Although Williams would probably be losing their bonus too, so not sure if the prize money changes really help.

      3. All commercial companies and most charitable companies want a return on investment either in money, value or benefits.

      4. They are an investment company- their job is to invest in a product and get a greater return back when they sell it. They will add value to this company by restructuring management and streamlining the engineering. Once the team looks like it has got potential they will sell it to an Lawrence Stroll type enthusiast. They are not in business of making money in F1.

        1. You may be right with that as they don’t appear to have the financial clout to invest in F1.

          1. Raveen Dhanapalan
            21st August 2020, 15:39

            Looks like an another genii capital, these investment companies never run the teams in the long run, simply sell them off in future for profit, I don’t think they will be ready to invest money for williams to be successful

      5. @d0senbrot There are capital investment firms that will actually invest to grow a business, normally through increase in share price rather than asset stripping through dividends, Liberty (Media) being a prime example.

      6. @d0senbrot Yes for sure they are looking to flip it, but Williams had to take what they got. Lucky to get something really.

      7. The best way to make a small fortune in F1 is to start w/ a large one.

    6. a partner who shared the same passion and values, who recognized the team’s potential and who could unlock its power

      I can’t see what value they had in common unless the deal included the Williams Advance Engineering. At least with WAE both had expertise in mining. Other Dorilton Capital investments seem so focus on industrial maintenance and repair.

      1. @ruliemaulana Williams Advance Engineering is already gone to a mob called EMK Capital.

      2. The value they had in common was the sale price.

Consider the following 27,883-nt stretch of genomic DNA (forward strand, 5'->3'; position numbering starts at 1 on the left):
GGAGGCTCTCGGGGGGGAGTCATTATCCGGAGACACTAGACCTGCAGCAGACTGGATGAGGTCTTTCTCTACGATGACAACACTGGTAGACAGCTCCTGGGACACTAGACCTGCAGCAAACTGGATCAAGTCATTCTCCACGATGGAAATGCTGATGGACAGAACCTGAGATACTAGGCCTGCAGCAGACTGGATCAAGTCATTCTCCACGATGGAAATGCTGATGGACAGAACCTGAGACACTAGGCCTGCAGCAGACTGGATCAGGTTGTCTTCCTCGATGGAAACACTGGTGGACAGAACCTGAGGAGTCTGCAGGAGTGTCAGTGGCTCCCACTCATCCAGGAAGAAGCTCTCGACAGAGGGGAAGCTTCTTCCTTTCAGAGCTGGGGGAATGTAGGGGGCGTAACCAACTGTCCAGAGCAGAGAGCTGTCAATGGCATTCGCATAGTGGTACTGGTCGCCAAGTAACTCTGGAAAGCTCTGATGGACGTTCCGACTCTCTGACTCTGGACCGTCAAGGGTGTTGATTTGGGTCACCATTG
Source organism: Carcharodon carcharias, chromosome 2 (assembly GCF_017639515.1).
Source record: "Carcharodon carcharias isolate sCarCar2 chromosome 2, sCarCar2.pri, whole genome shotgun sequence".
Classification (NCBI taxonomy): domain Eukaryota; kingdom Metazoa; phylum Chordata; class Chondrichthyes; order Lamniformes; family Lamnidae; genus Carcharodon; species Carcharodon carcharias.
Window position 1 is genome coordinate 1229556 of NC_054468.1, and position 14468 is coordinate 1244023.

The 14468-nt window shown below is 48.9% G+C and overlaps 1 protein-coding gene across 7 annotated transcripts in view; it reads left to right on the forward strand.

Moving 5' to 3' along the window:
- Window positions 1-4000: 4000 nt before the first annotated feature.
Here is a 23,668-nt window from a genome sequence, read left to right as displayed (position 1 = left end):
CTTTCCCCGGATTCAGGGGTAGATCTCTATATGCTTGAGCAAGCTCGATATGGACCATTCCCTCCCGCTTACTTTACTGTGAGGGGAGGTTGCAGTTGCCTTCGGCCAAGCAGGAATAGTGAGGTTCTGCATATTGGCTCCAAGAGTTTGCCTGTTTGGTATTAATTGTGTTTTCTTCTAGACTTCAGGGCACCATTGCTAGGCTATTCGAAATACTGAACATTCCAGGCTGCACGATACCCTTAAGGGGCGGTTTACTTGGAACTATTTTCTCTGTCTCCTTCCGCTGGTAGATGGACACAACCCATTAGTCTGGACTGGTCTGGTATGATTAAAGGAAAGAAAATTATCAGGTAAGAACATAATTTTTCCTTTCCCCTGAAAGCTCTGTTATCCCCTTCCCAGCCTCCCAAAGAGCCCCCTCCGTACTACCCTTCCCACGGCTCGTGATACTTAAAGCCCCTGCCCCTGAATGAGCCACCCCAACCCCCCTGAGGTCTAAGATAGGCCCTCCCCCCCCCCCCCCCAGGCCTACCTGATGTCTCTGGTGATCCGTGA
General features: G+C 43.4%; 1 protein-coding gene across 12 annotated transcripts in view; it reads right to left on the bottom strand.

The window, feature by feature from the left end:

7. I fear for the future of Williams.
      I never thought Frank would ever sell.

      1. Obviously even Frank has realised that he’s but a name these days.

    8. Say what you will about the leadership of Williams, but at least you knew their goal was to win the world championship however unrealistic that was

      My worry is that we just have another team in F1 now who’s only goal is maximum return for minimum investment even if that’s just settling for the back of the grid

      That it will have the Williams name attached is just sad

      1. @philipgb Well that is also Liberties aim $$. To be honest F1 has been an entertainment business for some time.

    9. Wow, I’m slightly shocked that the buyer wasn’t Mazepin Sr, especially since his son is performing pretty good this year.

      1. Jose Lopes da Silva
        21st August 2020, 10:26

        More than that, I’m quite relieved and happy!

    10. I guess the Future of the Williams name will be viewed the same as the McLaren brand.
      How much of Bruce McLarens history is in the current team?

      1. 0. The current team is all Ron Dennis’ and a little bit of Teddy Mayer’s.

    11. But will Dorilton always know which side the bread is buttered on, as Frank did?
      Will they know when to throw in their support and for whom?
      And will Frank and Claire maintain roles as consultants or are they already on board yachts in the carribean?

    12. I read that as Doritos Capital the first time. I wonder how they are gonna manage to turn Williams in a for-profit operation, given it has been a money-pit for many years.

      1. @paeschli Wouldn’t be the first time a company has been used as a tax wright off. Maybe in the US sports teams can be used that way.

      2. Doritos Capital, it’s what companies crave! — Founder and CEO Dwayne Elizondo Mountain Dew Camacho

    13. An investor firm does not come to stay. It is more like a bridge between the more immediate needs of one (Williams) and future prospects that may take some time to come (it’s been said there was a lineup of entrants before 2020 pandemic…).
      So the investor pays X and sell it for X+whatever when things settle down.
      It’s only after that the Williams name and staff will be at risk.

    14. While “private investment firm” is rarley good news, this could have been so much worse, for now at least.

    15. Maybe this particular investment firm will turn out not to be a bunch of lecherous vampires sucking a company dry before discarding the remnants… as Murray Walker would say, anything can happen in F1, but it’s very sad to see what was once a true racing team end on a vomitous corporate whimper of ‘delivering best outcomes for shareholders’ – barf.

    16. Dorilton will be looking for a new team principal and other senior staff. Wonder where they will look?

    17. I read that Giancarlo Minardi’s 1 regret on selling his team was allowing the name to continue. Williams wasn’t the team that it was even in Mark Webber’s day, let alone now. I remember the point in time when I realised Williams were “my” team rather than just the team that Nigel Mansell drove for (when Riccardo Patrese’s radiator burst in Rio).